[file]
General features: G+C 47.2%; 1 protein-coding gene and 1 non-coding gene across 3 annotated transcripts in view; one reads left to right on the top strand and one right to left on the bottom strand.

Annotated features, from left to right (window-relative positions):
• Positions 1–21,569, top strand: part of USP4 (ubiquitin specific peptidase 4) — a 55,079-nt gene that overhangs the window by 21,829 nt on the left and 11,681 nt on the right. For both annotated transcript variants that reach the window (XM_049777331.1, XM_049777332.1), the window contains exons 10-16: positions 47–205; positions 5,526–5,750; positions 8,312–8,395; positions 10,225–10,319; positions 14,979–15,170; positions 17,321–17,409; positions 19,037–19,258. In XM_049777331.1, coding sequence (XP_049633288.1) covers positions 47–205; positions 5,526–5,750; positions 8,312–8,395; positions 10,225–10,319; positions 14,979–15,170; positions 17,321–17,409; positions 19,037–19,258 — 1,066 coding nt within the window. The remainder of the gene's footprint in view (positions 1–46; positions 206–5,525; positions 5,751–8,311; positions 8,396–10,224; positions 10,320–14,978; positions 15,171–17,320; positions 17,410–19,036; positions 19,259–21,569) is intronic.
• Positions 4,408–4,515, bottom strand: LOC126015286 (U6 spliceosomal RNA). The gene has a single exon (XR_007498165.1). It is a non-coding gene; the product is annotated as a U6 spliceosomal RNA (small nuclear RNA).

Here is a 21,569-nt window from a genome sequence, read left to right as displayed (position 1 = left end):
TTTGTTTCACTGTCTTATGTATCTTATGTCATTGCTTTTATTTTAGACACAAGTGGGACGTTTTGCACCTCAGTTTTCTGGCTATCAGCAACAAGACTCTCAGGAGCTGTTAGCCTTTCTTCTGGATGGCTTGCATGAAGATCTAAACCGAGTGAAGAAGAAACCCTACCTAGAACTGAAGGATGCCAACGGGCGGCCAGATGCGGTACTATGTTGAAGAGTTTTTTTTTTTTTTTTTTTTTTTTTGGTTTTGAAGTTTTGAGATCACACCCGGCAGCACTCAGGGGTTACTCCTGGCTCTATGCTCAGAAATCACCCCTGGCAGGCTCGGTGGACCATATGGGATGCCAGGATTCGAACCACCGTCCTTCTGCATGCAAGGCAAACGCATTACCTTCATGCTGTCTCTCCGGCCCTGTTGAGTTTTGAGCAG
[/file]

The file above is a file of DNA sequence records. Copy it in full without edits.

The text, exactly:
General features: G+C 47.2%; 1 protein-coding gene and 1 non-coding gene across 3 annotated transcripts in view; one reads left to right on the top strand and one right to left on the bottom strand.

Annotated features, from left to right (window-relative positions):
• Positions 1–21,569, top strand: part of USP4 (ubiquitin specific peptidase 4) — a 55,079-nt gene that overhangs the window by 21,829 nt on the left and 11,681 nt on the right. For both annotated transcript variants that reach the window (XM_049777331.1, XM_049777332.1), the window contains exons 10-16: positions 47–205; positions 5,526–5,750; positions 8,312–8,395; positions 10,225–10,319; positions 14,979–15,170; positions 17,321–17,409; positions 19,037–19,258. In XM_049777331.1, coding sequence (XP_049633288.1) covers positions 47–205; positions 5,526–5,750; positions 8,312–8,395; positions 10,225–10,319; positions 14,979–15,170; positions 17,321–17,409; positions 19,037–19,258 — 1,066 coding nt within the window. The remainder of the gene's footprint in view (positions 1–46; positions 206–5,525; positions 5,751–8,311; positions 8,396–10,224; positions 10,320–14,978; positions 15,171–17,320; positions 17,410–19,036; positions 19,259–21,569) is intronic.
• Positions 4,408–4,515, bottom strand: LOC126015286 (U6 spliceosomal RNA). The gene has a single exon (XR_007498165.1). It is a non-coding gene; the product is annotated as a U6 spliceosomal RNA (small nuclear RNA).

Here is a 21,569-nt window from a genome sequence, read left to right as displayed (position 1 = left end):
TTTGTTTCACTGTCTTATGTATCTTATGTCATTGCTTTTATTTTAGACACAAGTGGGACGTTTTGCACCTCAGTTTTCTGGCTATCAGCAACAAGACTCTCAGGAGCTGTTAGCCTTTCTTCTGGATGGCTTGCATGAAGATCTAAACCGAGTGAAGAAGAAACCCTACCTAGAACTGAAGGATGCCAACGGGCGGCCAGATGCGGTACTATGTTGAAGAGTTTTTTTTTTTTTTTTTTTTTTTTTGGTTTTGAAGTTTTGAGATCACACCCGGCAGCACTCAGGGGTTACTCCTGGCTCTATGCTCAGAAATCACCCCTGGCAGGCTCGGTGGACCATATGGGATGCCAGGATTCGAACCACCGTCCTTCTGCATGCAAGGCAAACGCATTACCTTCATGCTGTCTCTCCGGCCCTGTTGAGTTTTGAGCAG